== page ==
Bleeding Heart

The fallout from heartbleed seems to be manifesting itself in a range of ways.  I’ve been required to set new passwords for a small number of online services, and expect I may encounter others as and when I next access them.

The main contrast seems to be between admins who tell you what’s happening, vs services that just stop working.  Contrast Apache and Google:

Apache: email arrives from the infrastructure folks: all system passwords will have to be reset.  Then a second email: if you haven’t already, you’ll have to set a new password via the “forgot my password” mechanism (which sends you PGP-encrypted email instructions).  All very smooth and maximally secure – unless some glitch has yet to manifest itself.

Google: @employer email address, which is hosted on gmail, just stopped working without explanation.  But this is the weekend, and similar things have happened before at weekends, so I ignore it.  But when it’s still not back on Monday, I try logging in with my web browser.  It allows me that, and insists I set a new password, whereupon normal imap access is also restored.  Hmmm … In the first place, no explanation or warning.  In the second place, if the password had been compromised then anyone who had it could trivially have reset it.  Bottom of the class both for insecurity and for the user experience.

There is also secondary fallout: worried users of products that link OpenSSL asking or wondering what they have to upgrade: for example, here.  For most, the answer is that you just upgrade your OpenSSL installation and then restart any services that link it (or reboot the whole system if you favour the sledgehammer approach).  Exceptions to that will be cases where you have custom builds with statically linked OpenSSL, or multiple OpenSSL installations (as might reasonably be the case on a developer’s machine).  If in doubt, restart your services and check for the OpenSSL version appearing in its startup messages: for example, with Apache HTTPD you’ll see it in the error log at startup.

Posted on April 14, 2014, in apache, google, security. Bookmark the permalink. 2 Comments.

  1. Yes, an attacker could have reset your @employer password – but what would be the point of that? You’d tell your employer, they’d cancel that account and issue a new one. Inconvenient to you, sure, but also completely worthless to the attacker.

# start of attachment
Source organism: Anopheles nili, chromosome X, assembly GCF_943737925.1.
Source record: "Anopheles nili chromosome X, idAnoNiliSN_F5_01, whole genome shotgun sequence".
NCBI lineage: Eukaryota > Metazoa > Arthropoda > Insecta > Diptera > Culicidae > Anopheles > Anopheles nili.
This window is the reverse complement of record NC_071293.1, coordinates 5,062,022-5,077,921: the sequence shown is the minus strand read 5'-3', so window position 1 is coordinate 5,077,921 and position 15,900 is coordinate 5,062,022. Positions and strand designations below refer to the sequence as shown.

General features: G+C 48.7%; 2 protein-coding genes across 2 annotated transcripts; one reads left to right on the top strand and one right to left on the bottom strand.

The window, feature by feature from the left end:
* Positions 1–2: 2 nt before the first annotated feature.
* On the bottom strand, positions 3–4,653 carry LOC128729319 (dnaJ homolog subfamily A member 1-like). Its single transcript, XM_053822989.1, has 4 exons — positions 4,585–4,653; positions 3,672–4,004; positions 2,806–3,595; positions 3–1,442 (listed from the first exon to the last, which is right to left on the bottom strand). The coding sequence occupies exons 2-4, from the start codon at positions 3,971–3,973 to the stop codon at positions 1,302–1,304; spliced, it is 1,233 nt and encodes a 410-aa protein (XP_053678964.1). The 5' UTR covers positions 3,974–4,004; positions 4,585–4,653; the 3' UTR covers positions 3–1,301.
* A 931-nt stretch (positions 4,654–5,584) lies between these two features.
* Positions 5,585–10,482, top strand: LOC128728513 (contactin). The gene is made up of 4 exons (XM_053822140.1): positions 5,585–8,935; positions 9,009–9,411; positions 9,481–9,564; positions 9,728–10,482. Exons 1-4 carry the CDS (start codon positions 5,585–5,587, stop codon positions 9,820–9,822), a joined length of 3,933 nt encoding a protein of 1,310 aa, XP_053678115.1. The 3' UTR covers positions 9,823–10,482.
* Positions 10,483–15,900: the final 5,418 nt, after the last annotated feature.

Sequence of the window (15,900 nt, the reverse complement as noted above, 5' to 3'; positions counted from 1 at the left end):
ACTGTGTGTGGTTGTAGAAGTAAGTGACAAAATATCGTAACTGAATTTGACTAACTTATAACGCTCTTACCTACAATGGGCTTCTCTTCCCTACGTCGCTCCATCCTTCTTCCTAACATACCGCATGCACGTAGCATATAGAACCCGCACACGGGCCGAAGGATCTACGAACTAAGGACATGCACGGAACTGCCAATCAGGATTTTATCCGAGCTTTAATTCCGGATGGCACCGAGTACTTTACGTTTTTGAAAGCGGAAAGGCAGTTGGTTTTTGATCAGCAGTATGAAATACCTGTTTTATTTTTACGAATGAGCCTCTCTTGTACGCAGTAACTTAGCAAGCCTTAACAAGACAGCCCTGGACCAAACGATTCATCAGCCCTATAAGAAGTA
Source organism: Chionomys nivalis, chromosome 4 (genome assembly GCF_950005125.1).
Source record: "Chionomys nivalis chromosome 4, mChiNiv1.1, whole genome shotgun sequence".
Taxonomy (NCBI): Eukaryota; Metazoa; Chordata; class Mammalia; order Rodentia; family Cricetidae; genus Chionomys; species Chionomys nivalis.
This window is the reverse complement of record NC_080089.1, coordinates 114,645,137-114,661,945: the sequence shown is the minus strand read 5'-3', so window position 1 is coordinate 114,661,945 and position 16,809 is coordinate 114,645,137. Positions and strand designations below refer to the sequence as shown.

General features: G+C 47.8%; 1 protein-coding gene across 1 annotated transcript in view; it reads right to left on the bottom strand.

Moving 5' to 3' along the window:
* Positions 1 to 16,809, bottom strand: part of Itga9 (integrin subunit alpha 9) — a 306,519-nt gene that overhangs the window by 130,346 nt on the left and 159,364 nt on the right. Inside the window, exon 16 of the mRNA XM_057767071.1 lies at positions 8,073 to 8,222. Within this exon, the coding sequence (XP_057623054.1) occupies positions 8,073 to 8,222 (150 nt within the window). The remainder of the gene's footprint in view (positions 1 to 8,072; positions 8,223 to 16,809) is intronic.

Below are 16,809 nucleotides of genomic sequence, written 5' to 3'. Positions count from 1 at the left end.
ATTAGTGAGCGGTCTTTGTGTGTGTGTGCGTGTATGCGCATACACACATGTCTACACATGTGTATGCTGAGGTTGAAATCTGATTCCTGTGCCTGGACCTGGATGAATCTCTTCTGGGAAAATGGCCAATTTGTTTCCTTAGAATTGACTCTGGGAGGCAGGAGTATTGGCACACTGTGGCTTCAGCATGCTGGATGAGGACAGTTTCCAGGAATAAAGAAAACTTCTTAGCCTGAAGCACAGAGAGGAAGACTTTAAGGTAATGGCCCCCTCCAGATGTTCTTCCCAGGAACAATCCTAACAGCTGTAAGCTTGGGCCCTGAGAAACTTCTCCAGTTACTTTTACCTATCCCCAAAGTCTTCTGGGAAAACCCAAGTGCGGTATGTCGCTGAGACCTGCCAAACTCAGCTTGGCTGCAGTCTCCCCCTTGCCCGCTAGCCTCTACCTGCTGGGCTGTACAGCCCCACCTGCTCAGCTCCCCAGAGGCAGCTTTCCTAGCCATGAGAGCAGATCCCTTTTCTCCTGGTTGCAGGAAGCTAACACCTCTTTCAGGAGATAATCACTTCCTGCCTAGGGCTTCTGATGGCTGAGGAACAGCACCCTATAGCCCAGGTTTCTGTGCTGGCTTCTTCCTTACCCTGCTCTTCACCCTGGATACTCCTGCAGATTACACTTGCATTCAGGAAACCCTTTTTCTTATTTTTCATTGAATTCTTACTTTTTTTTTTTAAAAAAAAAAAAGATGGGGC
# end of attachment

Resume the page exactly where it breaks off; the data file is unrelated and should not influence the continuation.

My employer also uses Google mail, and my password hasn’t been reset, so I guess it’s your employer rather than Google who suspended access and forced the reset.

  2. Google don’t have the luxury of assuming users have a working e-mail account, let alone PGP, but they are usually pretty good on these things.

    This wasn’t a Google wide password change, so probably your company admin mandating the password change – probably clicked the terminate existing sessions and mandate password reset button.

    I’m not too scared about the data leakage on this one. Sure processes leaked various random chunks of freed memory, but unless you were slow to patch, the window of opportunity to organize an attack was fairly small (or arbitrarily large if you found it before Google). By the time we finished our patching, and checked suppliers and frequently used websites, they were all either not vulnerable or already patched.

    As always with SSL/TLS issues, the huge hole is that revocation is the poor sibling. Most browsers are not checking for certificate revocation by default, and for some it is not even a configurable option. No point having a secure site, with a nice fresh password, if your mobile phone mail client then hands it over to anyone who got their hands on a stolen key/cert pair and can operate a wireless access point, or otherwise redirect your traffic.

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